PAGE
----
Rob Halliday

Answer: You say that Barbarella was beyond lame-it was totally atrociously bad and ludicrous. It was released in autumn 1968, when I was 12, and too young to see it at the cinema. I finally got to see Barbarella when I was 18 and it was shown late one night on television. I wholly concur: I thought it was totally, atrociously bad and ludicrous, and my opinion has not changed since.

Rob Halliday

Answer: I concede your point. Perhaps I was being a bit too literal. When Pygar says he has no memory, he may not mean that all past events clear from his mind (in the way that, for example, you could delete a computer file from your laptop). Instead, he might mean he does not dwell on the past, or he does not retain bitterness or anger for past wrongs, or he does not return evil on those who were bad to him. I think the film was based on a comic that ended in pretty much the same way. All the same, I always thought the ending was rather lame. It was as if somebody told Roger Vadim (the director) "hey, this film is supposed to be 90 minutes long, but we've done 89 minutes filming, and we still haven't got an ending." So Roger Vadim got the Black Queen to unleash Matmos and destroy everything. (To be pedantic, Barbarella is 98 minutes long, but I hope you understand what I mean.) Personally I thought the ending of "Monty Python And The Holy Grail", where a police force stops the film, was a similar disappointment.

Rob Halliday

I would have to say that, overall, the movie was beyond lame-it was totally atrociously bad and ludicrous.

raywest Premium member

Answer: I don't think his comment is meant to be taken literally. To him, a person's past behavior has no relevance to that particular moment in time (in that the memory of it has been selectively voided in the angel's mind), and therefore it does not affect who he saves.

raywest Premium member

1st Oct 2019

F Troop (1965)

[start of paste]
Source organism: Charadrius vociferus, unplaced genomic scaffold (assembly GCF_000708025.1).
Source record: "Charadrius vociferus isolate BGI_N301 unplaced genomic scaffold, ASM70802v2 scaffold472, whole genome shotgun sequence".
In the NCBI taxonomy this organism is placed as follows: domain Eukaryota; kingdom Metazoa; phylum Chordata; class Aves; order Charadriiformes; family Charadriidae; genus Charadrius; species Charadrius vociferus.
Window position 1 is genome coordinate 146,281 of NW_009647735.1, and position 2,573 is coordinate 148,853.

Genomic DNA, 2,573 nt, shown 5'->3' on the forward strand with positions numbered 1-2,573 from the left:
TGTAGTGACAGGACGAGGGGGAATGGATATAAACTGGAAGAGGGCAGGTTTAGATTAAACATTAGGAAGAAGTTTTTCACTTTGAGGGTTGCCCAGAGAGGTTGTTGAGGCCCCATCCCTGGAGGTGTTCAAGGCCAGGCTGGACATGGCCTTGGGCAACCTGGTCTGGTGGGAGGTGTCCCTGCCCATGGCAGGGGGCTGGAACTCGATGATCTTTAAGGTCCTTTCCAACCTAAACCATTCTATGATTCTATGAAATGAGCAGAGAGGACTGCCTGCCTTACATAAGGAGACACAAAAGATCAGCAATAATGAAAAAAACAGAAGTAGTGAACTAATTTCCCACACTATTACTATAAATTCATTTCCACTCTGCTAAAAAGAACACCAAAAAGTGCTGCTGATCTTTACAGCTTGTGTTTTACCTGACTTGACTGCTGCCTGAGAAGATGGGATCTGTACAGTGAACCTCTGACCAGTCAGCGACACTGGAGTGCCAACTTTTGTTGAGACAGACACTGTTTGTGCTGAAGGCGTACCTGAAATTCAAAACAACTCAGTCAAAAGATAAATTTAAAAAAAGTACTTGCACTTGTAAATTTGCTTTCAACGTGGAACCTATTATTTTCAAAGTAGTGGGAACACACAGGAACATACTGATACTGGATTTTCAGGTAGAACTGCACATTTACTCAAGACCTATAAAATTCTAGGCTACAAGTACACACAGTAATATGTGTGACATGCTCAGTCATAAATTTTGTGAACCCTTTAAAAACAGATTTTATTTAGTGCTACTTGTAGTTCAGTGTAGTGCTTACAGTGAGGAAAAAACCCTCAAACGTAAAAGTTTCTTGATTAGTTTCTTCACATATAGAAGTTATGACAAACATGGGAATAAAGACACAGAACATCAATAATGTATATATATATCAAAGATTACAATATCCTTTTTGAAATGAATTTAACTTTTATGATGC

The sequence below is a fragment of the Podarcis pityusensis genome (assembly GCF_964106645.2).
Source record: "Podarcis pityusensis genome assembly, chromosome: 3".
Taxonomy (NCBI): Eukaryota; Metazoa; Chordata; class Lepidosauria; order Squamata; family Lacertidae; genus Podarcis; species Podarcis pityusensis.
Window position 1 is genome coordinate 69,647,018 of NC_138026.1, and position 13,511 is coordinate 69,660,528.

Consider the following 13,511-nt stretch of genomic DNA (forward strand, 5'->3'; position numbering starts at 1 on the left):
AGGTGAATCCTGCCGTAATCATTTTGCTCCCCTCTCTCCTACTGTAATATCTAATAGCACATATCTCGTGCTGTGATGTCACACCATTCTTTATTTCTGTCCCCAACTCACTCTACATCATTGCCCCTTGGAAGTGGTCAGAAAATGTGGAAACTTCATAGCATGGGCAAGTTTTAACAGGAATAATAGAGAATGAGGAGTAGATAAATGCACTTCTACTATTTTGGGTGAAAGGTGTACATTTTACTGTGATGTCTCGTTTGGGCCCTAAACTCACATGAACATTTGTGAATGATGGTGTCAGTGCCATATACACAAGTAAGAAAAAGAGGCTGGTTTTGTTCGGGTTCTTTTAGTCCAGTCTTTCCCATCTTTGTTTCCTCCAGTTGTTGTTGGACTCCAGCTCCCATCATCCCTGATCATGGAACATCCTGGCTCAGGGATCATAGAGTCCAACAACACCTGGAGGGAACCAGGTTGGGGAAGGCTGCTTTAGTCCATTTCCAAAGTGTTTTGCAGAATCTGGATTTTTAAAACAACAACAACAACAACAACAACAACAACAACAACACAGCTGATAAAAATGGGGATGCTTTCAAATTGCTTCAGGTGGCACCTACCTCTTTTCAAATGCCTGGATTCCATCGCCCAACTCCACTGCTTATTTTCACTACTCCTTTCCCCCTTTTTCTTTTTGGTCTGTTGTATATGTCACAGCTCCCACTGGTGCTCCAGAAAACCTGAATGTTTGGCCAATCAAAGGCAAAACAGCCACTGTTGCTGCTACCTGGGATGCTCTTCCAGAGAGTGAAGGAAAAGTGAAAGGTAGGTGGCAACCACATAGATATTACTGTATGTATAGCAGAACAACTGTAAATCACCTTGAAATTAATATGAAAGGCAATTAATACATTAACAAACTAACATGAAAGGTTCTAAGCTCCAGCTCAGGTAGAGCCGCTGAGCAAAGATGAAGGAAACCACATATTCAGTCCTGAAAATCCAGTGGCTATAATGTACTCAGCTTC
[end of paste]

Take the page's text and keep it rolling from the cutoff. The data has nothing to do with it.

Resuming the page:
Scourge of the West - S1-E1

Factual error: We see how the accident-prone Wilton Parmenter was a soldier at Appotomatox during the Civil War when he sneezed. Union soldiers mistook his sneezing for a call to regroup and charge, winning the battle. Wilton Parmenter was awarded the Medal Of Honour. Accident-prone, even in his moment of glory, when the medal was pinned on Wilton's chest it pierced his skin, drawing blood. Wilton was therefore awarded the Purple Heart, becoming "the only soldier in history to get a medal for getting a medal." This was not possible, for the "Purple Heart" (or "Badge Of Military Merit", to use its proper title) awarded to US soldiers wounded in action, was only instituted in 1932. (Before somebody corrects me, George Washington did institute the award for some distinguished combatants during the War Of Independence, but it was never awarded during the nineteenth century, and revived in 1932).

Rob Halliday

Question: This follows on from the continuity mistake about Sister Ruth wearing makeup. Sister Ruth has been a nun, living under religious vows for many years. After the nuns start their mission in the Himalayas she becomes infatuated with English expatriate, Mr. Dean. Eventually she puts on a fashionable dress, assumes an attractive hairstyle, and even applies lipstick (at the time it was somewhat controversial for any woman to wear lipstick). She then tries to seduce Mr. Dean. Could a woman who has lived a life of religious self denial change into a convincingly steaming seductress?

Rob Halliday